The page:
Emily.

How he grabbed for the branch and it snapped off in his hand. No, how the bush came up by the roots, snow flying back at him like a slap in the face. No, how the branch whipped back and lashed his face and he was blinded for minutes, not fully regaining his sight until . . . He would explain how movement slowed down, how the fox scurried from its hole, running off like a mutt, yapping, as Jacob toppled over into the soft snow, his arms sinking deep, trying to rise but impossible, impos­sible . . . No, how he passed out with the unbearable suffering and woke with his body gone numb, the side of his face pressed to the snow as though it were dead, nothing but meat. Dat’s all we be, Junior. Nut’n but da worst sort o’ ugly meat widt da blessed life spilled outta us. Barely a breath of life left in him, thinking of a way, and how he knew that he must set the leg himself with two pieces of wood, cleaved from a tree with his axe, and wait for it to mend. Cleaved it meself, Emily, frum a larch tree pointed t’ward da east. Drag himself over the trapline, checking the snares and traps he had set, careful not to set them off himself, collecting carcasses along the way, filling his satchel or dragging the carcasses at his side, pulling himself along, pulling the carcasses along, inch by inch. Him and his prized pelts, back to the safety of his tilt. ’N dere dey be, b’ys, right dere in dat sack. Nut’n to it.

A dusting of snow sprinkled before his face. Looking up, he saw a lone crow shifting on a snow-covered bough and — despite his flinching pain — could not help but grin at the perfection of its deathly presence.

Blackstrap’s mother, Emily, recalls the night her family fled Liverpool

The Caribou and the Cabot sailed between the straits of Conception Bay, carrying men from the iron ore mines on Bell Isle, back the ten or twelve miles to their home towns along the ragged-cliffed Newfoundland coast. Carbonear, Harbour Grace, Spaniard’s Bay, Port de Grave, Bareneed. Good money was to be made on Bell Isle; the booming town was full of mainlanders, Americans and Canadians, shipped in with the knowledge required to exploit the resources and maintain the mines.

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The Book Of Negroes

The Book Of Negroes

A Novel
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Abducted as an 11-year-old child from her village in West Africa and forced to walk for months to the sea in a coffle—a string of slaves— Aminata Diallo is sent to live as a slave in South Carolina. But years later, she forges her way to freedom, serving the British in the Revolutionary War and registering her name in the historic “Book of Negroes.” This book, an actual document, provides a short but immensely revealing record of freed Loyalist slaves who requested permission to leave th …

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Death as a Fine Art

Death as a Fine Art

edition:Paperback
also available: eBook

Journey into the fashionable art world of 1960s Vancouver as Margaret Spencer and Nat Southby return in Death as a Fine Art, the fifth book in the Margaret Spencer mystery series. The owner of the Silver Unicorn Art Gallery is dead, and Southby and Spencer, Private Investigators are back at work in search of the killer. With plenty of suspects and twists and turns along the way, Maggie and Nat have their work cut out for them.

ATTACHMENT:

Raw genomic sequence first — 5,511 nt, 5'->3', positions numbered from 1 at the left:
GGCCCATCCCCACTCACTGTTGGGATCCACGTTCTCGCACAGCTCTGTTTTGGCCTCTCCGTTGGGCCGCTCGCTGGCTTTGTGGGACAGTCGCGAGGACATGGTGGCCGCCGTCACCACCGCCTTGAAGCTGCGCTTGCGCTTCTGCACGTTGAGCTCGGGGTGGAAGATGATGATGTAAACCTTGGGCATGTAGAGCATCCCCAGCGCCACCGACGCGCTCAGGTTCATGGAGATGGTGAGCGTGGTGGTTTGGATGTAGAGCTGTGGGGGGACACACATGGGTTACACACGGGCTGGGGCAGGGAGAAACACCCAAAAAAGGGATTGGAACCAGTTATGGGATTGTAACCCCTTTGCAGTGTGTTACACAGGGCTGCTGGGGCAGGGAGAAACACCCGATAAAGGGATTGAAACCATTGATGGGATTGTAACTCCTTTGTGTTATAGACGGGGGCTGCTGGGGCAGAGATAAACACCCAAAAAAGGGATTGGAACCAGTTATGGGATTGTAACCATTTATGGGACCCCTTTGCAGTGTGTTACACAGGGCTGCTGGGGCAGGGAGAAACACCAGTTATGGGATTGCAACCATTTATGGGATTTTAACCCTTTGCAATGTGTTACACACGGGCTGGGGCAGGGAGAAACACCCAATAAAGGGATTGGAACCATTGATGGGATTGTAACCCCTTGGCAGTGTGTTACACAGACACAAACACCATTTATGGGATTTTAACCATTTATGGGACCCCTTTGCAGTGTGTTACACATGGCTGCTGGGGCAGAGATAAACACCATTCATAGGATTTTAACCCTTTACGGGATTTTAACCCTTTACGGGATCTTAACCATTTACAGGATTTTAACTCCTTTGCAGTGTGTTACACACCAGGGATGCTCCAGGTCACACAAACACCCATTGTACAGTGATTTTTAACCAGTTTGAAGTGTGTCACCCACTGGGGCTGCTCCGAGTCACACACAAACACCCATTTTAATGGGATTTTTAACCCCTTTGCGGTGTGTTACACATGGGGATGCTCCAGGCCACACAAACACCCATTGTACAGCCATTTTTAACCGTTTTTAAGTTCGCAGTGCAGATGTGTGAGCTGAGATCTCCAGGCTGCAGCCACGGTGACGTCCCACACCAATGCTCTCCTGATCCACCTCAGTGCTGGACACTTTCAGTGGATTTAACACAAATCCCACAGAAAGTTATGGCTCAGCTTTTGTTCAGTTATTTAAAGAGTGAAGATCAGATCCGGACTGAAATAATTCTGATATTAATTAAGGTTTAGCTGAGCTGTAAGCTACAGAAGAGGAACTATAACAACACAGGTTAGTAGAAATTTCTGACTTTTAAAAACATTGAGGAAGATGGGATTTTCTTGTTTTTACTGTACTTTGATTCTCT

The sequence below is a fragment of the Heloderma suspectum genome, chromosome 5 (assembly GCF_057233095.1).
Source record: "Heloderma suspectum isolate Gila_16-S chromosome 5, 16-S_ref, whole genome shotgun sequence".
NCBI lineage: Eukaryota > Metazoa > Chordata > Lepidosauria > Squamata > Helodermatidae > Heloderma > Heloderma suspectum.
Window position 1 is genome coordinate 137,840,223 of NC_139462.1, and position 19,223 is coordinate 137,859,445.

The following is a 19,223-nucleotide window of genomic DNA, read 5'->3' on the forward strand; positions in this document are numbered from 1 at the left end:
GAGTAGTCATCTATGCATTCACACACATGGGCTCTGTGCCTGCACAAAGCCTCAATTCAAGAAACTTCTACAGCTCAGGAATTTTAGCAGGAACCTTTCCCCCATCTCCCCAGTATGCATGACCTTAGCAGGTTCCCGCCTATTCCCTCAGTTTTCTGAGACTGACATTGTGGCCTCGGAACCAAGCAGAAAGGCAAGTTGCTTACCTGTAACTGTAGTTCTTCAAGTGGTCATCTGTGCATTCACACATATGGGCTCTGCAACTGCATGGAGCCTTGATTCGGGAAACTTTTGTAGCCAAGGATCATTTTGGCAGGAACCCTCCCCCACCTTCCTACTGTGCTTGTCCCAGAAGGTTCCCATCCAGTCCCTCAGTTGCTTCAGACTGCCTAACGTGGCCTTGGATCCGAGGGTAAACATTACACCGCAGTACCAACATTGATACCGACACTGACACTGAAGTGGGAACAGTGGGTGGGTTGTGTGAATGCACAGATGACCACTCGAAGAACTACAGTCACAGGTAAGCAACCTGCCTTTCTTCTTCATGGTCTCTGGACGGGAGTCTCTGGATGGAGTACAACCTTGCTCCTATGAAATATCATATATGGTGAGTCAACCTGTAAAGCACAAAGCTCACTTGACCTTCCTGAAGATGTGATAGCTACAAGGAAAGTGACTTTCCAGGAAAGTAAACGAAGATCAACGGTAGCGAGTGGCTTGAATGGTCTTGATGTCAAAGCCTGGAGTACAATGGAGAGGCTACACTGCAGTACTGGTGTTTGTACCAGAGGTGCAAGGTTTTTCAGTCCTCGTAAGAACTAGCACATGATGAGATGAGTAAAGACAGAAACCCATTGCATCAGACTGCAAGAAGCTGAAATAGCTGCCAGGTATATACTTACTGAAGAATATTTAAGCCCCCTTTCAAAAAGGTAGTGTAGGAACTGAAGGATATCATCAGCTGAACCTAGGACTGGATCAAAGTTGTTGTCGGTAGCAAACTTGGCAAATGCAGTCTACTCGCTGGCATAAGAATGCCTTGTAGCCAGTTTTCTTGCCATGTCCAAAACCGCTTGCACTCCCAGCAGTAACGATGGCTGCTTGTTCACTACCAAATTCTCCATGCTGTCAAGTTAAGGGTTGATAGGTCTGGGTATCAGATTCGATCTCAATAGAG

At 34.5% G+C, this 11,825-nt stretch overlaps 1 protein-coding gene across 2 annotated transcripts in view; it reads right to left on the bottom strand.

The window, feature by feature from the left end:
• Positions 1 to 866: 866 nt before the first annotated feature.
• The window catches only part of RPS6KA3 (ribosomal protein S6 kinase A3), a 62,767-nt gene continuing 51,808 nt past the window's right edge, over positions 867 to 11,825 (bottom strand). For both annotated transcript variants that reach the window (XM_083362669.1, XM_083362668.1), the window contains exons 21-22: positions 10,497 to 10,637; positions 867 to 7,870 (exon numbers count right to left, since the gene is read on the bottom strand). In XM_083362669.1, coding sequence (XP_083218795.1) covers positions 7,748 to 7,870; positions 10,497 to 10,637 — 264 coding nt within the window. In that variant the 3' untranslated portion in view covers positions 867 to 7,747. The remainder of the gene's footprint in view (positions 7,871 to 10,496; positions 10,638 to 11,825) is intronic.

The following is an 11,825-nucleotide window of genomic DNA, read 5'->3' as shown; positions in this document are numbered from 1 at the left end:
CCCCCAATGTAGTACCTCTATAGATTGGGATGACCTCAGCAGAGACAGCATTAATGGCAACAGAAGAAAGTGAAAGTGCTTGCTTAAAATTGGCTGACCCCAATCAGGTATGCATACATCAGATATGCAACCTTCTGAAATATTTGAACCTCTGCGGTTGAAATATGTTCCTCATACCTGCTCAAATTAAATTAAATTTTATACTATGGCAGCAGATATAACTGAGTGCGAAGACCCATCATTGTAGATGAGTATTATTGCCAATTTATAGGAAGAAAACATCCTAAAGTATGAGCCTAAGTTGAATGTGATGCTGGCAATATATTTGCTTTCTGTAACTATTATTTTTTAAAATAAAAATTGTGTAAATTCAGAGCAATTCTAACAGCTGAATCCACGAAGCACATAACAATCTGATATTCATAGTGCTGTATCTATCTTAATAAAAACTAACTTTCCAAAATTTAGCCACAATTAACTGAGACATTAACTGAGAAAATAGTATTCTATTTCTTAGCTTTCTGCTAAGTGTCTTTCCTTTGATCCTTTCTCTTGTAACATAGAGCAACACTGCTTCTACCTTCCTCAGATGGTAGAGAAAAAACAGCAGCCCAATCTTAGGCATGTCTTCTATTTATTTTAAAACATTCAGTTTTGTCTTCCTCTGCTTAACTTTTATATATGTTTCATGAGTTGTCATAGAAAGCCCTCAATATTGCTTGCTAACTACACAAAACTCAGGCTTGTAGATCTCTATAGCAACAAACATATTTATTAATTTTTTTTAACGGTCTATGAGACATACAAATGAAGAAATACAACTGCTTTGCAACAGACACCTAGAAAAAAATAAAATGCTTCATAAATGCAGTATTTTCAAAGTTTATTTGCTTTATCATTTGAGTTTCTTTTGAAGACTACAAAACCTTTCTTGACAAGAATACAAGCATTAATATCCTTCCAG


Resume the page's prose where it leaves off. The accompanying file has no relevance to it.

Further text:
The cast of memorable characters are no match for the investigators. M …

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Elephant Winter

Elephant Winter

edition:Paperback
also available: Hardcover Paperback
tagged : literary

Sophie Walker is back from Africa to nurse her dying mother. Her mother's Ontario farm borders on "Safari"—a tacky tourist spot now deserted for the winter. From her mother's window Sophie sees not cows, or horses, but a group of Indian elephants playing gracefully in the snow. Elephant Winter is a novel about the forms of intimacy, from the turbulent love between a mother and daughter to the fulfilling bond between Sophie and the elephants.

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Beware This Boy

Beware This Boy

edition:Paperback
also available: Paperback

November, 1940. Tom Tyler, Detective Inspector of the small Shropshire town of Whitchurch, is a troubled man. The preceding summer had been a dark one for Britain, and even darker for Tom's own family and personal life. So he jumps at the opportunity to help out in the nearby city of Birmingham, where an explosion in a munitions factory has killed or badly injured several of the young women who have taken on dangerous work in support of the war effort.
At first, it seems more than likely the exp …

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Dead Ground in Between

Dead Ground in Between

edition:Paperback
also available: Paperback

From Canada's premier author of historical mysteries, Maureen Jennings, comes the haunting fourth novel in the DI Tom Tyler series. Set in Britain during the darkest days of World War II, this is a must-read for fans of Foyle's War, Jacqueline Winspear's Maisie Dobbs series, and wartime dramas.

It's late 1942; the war is still raging and the upcoming Christmas season looks bleak. Detective Inspector Tom Tyler is settling into his placement in Ludlow, Shropshire, a small town jammed with people s …